Soundtrack – Bear McCreary is one of my favorite directors and he is a master at using music to create tension. From his work in “The Walking Dead,” and “Battlestar Galactica,” this is a guy who owns the darker soundtrack, and this film captures that brilliantly.

The Bunker – The bunker is awesome. It shows us Howard’s humanity and the threat of this person too, as we see his collection of DVDs and VHSs and how the family room looks like a family room. We also see how it is a prison too as Michelle’s room looks like an actual prison and Emmett doesn’t even have a room. This is Howard’s playground and he is the Warden of their prison.

The Mystery – The mystery is two-fold. Who is Howard and why did he knock Michelle off the road? What happened to the outside world? What was the event? Over the course of the film we learn Howard is most likely a pedophile murder, definitely a murder as he kills Emmett when Emmett says he tried to steal his gun to impress Michelle and aliens are invading the outside world, proving one of Howard’s conspiracy theories true. The reveals are handled so well and it built slowly over time.

Emmett – Emmett built the bunker and had to fight to get into it as he built it for Howard. This was a free living guy and we learn that he is full of regrets but is capable of being present with  people and living for more than himself. He is the one who tries to help Michelle escape and gives his life to help her escape. John Gallagher Jr. really did a great job.

Howard – Howard is the antagonist and is creepy and human. He is most likely a pedophile murder as Michelle discovers “HELP” written from the inside of one of the escape hatches and he sees Emmett and Michelle as entitled to him. He is toxic, even though he is given human moments too as we see him connect to Michelle at a few points as he describes her as his daughter, though we never know if he’s telling the truth and that works. This is a character who is broken and it is hard to pin down the full reasons why. Him creating the Bunker makes complete sense, and it takes a lot for Michelle to beat him and escape. John Goodman better get a nomination for this. He deserves it.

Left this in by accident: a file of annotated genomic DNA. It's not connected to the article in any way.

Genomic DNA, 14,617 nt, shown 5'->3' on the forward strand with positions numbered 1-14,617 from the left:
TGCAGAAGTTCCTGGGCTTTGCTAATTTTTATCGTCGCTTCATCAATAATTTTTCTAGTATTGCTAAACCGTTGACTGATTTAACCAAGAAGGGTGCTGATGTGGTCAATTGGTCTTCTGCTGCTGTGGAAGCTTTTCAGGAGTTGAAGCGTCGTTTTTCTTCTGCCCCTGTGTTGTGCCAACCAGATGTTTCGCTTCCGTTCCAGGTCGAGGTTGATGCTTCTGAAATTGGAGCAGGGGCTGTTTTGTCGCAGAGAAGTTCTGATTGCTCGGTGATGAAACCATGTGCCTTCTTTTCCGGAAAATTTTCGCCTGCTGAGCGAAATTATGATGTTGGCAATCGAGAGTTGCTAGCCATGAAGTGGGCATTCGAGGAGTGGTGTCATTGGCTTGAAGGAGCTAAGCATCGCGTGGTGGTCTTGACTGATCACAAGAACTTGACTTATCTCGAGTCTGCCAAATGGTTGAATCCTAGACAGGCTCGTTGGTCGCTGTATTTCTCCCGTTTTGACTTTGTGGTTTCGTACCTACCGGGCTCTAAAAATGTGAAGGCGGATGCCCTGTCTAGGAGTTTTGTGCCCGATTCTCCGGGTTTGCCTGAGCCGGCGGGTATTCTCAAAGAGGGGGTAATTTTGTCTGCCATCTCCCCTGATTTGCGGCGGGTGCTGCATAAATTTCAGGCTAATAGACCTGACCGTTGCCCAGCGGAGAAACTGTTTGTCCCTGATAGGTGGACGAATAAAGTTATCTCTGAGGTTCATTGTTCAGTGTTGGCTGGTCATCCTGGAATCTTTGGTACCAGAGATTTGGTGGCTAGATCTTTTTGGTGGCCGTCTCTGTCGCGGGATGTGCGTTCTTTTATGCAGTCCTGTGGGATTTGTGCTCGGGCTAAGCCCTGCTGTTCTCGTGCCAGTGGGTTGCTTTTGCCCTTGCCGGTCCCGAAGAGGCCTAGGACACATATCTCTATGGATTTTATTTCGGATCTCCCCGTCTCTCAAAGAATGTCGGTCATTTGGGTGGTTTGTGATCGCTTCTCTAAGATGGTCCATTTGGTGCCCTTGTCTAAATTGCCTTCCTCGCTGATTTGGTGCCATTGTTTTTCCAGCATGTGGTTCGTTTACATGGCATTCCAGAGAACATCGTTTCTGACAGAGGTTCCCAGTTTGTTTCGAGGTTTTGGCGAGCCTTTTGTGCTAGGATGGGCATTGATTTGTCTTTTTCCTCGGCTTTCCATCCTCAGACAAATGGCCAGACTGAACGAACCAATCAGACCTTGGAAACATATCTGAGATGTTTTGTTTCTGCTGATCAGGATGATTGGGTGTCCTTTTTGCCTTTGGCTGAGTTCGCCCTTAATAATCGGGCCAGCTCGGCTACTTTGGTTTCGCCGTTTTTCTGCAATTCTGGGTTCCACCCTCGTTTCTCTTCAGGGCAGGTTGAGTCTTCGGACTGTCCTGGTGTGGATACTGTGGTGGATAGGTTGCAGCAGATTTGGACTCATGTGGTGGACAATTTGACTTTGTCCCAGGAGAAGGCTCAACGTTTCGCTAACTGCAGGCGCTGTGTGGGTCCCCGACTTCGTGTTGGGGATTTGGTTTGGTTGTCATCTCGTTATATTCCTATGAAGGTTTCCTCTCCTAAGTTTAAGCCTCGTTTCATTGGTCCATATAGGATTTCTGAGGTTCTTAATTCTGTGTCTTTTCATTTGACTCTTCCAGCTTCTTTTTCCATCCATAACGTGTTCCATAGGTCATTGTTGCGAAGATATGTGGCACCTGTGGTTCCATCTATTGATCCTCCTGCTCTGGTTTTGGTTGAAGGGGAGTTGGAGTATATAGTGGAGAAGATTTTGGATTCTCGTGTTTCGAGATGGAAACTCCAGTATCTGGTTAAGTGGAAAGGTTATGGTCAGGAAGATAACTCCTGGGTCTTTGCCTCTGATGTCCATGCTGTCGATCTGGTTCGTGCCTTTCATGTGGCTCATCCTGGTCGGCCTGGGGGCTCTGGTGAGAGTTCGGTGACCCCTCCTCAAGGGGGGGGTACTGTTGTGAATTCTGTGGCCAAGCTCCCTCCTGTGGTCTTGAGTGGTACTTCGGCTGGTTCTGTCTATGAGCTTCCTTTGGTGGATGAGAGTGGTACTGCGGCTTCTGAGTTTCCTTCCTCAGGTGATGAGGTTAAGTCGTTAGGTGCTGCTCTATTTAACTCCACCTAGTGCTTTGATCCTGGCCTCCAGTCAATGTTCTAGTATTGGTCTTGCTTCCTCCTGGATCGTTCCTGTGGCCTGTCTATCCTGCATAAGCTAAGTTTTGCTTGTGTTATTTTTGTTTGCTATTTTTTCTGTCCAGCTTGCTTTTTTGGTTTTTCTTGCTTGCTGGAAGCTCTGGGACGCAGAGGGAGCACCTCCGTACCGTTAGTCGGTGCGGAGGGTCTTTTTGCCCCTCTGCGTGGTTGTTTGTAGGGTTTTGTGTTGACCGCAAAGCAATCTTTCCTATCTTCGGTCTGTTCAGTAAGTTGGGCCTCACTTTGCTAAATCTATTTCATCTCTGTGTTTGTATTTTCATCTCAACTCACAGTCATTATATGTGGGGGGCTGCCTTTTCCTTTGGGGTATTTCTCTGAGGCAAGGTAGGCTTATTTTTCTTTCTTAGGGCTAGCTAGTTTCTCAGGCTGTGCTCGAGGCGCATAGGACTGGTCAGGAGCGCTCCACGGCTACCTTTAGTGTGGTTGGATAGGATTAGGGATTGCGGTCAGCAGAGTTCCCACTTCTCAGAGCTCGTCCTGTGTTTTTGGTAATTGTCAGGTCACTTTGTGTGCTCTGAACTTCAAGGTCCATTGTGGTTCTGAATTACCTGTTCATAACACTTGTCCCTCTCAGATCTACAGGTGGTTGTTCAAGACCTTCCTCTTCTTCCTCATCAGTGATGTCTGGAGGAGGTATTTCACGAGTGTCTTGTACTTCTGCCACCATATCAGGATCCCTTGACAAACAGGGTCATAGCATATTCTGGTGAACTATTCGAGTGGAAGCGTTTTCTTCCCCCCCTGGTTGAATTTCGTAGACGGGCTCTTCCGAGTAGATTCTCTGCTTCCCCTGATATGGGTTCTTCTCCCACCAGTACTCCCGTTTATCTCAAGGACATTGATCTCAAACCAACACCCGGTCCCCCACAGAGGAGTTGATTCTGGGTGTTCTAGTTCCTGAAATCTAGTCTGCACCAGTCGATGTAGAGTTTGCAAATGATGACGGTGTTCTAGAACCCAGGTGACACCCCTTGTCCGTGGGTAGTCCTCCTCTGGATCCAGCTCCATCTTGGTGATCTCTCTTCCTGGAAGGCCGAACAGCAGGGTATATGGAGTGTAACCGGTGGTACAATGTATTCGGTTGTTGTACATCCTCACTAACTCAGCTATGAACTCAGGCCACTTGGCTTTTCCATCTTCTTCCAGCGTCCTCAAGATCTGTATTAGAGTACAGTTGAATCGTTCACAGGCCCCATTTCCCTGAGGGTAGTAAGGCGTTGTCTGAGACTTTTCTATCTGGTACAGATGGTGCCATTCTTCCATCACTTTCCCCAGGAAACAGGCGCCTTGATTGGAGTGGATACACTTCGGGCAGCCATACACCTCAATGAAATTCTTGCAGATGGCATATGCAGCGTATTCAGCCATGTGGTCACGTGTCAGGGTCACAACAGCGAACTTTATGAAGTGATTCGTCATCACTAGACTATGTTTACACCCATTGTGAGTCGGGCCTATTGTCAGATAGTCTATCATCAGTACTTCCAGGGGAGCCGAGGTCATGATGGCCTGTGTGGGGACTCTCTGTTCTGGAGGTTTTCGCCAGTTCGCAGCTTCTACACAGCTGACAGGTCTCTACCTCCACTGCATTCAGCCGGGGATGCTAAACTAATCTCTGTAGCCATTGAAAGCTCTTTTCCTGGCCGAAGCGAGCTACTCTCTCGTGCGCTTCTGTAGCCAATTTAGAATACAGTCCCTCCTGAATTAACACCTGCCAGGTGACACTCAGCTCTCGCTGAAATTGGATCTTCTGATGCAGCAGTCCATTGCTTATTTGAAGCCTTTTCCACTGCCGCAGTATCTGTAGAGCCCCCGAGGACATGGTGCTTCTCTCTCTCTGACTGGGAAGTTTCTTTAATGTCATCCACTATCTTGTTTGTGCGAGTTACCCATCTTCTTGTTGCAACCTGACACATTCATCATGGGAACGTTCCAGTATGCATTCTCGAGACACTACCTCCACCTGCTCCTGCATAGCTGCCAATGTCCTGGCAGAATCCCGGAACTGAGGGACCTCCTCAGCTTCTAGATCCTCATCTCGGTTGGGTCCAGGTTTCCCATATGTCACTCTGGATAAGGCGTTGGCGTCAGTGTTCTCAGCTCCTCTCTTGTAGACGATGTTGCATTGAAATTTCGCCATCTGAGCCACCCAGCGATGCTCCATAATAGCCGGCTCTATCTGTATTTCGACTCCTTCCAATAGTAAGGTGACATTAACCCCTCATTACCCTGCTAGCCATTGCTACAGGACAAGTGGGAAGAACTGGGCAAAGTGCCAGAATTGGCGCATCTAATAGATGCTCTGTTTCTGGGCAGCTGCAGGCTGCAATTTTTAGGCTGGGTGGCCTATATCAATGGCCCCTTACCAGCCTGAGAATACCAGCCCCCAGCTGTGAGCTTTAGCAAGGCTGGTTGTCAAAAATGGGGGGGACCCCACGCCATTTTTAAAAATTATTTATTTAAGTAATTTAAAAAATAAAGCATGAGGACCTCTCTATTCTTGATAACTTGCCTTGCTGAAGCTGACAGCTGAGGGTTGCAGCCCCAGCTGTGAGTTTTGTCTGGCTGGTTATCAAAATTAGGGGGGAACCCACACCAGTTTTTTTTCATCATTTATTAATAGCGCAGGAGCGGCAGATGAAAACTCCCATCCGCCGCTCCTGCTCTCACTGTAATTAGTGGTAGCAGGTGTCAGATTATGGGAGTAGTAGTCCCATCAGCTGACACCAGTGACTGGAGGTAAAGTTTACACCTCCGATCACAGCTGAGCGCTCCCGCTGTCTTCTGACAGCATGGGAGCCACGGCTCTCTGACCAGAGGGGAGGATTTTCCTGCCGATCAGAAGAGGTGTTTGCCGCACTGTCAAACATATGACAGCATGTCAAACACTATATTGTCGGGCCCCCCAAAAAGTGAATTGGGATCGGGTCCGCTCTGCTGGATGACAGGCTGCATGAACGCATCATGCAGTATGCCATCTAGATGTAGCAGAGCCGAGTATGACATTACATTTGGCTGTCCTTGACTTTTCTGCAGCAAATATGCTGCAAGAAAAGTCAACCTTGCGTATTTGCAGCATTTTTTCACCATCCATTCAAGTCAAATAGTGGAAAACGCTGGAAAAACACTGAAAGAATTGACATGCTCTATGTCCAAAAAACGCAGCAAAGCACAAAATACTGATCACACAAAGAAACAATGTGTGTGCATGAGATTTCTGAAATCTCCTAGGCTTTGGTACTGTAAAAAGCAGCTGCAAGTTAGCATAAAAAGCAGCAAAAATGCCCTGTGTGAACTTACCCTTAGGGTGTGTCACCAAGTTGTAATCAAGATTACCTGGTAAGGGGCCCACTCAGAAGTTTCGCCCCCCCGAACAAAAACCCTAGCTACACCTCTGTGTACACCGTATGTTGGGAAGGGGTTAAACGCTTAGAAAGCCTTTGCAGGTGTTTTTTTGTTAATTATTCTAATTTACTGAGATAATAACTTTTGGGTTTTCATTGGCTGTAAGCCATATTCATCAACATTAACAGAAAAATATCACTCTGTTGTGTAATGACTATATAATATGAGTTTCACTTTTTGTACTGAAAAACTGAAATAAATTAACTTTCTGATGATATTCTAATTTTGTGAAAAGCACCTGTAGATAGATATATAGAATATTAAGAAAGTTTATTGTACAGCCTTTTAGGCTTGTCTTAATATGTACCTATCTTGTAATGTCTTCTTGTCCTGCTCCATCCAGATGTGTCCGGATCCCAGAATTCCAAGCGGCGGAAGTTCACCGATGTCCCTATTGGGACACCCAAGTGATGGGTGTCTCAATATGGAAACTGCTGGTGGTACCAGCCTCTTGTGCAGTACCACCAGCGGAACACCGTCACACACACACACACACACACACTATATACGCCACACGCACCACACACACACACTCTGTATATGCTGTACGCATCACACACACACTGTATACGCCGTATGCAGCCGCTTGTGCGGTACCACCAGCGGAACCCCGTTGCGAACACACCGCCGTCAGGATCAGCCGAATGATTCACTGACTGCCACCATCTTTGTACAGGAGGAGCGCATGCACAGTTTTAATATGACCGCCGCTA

Michelle – Michelle is our hero and who begins the story running away from her relationship but over the course of the film chooses to stop running and stand…from making a gas mask and suit to protect from radiation on the outside and her fighting Howard and using all her skills to get out and finally making the choice to join the human Resistance in rebellion against the aliens. Mary Elizabeth Winstead does an amazing job. I felt for everything she was going through and seeing her growth through the film is handled so well.

The Cons: The Alien Fight – This was stupid. The aliens have a boring look, where they are a mouth and that is it and they have bioships. The fight goes on way too long and happens right after she escapes the house. Seriously, there was no reason for this fight to happen. Michelle had gained control of her life already when she rebelled against Howard’s control and made her own escape. The fight serves no purpose, she already fought Howard, let her reward be that she chooses to fight on without having to deal with the aliens the moment she escapes the Bunker.